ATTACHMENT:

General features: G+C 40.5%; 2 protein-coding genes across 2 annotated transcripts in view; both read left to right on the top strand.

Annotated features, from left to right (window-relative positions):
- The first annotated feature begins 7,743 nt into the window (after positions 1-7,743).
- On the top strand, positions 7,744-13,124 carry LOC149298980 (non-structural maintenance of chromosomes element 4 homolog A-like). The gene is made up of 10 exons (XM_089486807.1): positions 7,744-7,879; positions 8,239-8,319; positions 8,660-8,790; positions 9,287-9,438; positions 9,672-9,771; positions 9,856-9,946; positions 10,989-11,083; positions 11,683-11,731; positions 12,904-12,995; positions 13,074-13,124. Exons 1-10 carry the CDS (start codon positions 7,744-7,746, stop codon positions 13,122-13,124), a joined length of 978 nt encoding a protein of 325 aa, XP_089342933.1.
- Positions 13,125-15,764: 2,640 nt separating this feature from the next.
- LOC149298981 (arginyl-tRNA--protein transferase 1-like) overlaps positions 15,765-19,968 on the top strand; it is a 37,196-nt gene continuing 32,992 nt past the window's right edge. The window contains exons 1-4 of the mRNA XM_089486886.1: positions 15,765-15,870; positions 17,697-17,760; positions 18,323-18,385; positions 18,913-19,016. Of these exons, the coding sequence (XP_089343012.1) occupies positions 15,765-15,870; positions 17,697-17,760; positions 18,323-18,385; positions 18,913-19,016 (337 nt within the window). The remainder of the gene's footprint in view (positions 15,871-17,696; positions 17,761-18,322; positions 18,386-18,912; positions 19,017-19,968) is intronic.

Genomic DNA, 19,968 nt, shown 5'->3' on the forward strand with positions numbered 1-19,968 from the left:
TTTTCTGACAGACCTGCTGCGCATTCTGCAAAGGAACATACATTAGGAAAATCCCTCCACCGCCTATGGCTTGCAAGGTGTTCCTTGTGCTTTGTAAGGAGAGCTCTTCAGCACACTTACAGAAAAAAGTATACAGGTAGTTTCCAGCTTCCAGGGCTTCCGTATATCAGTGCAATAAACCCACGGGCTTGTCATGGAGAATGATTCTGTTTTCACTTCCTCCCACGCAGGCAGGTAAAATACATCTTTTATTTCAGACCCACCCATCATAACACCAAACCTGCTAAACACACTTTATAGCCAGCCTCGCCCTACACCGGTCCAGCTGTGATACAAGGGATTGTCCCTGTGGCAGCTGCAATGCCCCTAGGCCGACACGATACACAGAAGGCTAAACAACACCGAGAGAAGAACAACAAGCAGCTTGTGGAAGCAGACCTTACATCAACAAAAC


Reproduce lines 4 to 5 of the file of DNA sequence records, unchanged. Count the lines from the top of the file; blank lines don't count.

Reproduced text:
- On the top strand, positions 7,744-13,124 carry LOC149298980 (non-structural maintenance of chromosomes element 4 homolog A-like). The gene is made up of 10 exons (XM_089486807.1): positions 7,744-7,879; positions 8,239-8,319; positions 8,660-8,790; positions 9,287-9,438; positions 9,672-9,771; positions 9,856-9,946; positions 10,989-11,083; positions 11,683-11,731; positions 12,904-12,995; positions 13,074-13,124. Exons 1-10 carry the CDS (start codon positions 7,744-7,746, stop codon positions 13,122-13,124), a joined length of 978 nt encoding a protein of 325 aa, XP_089342933.1.
- Positions 13,125-15,764: 2,640 nt separating this feature from the next.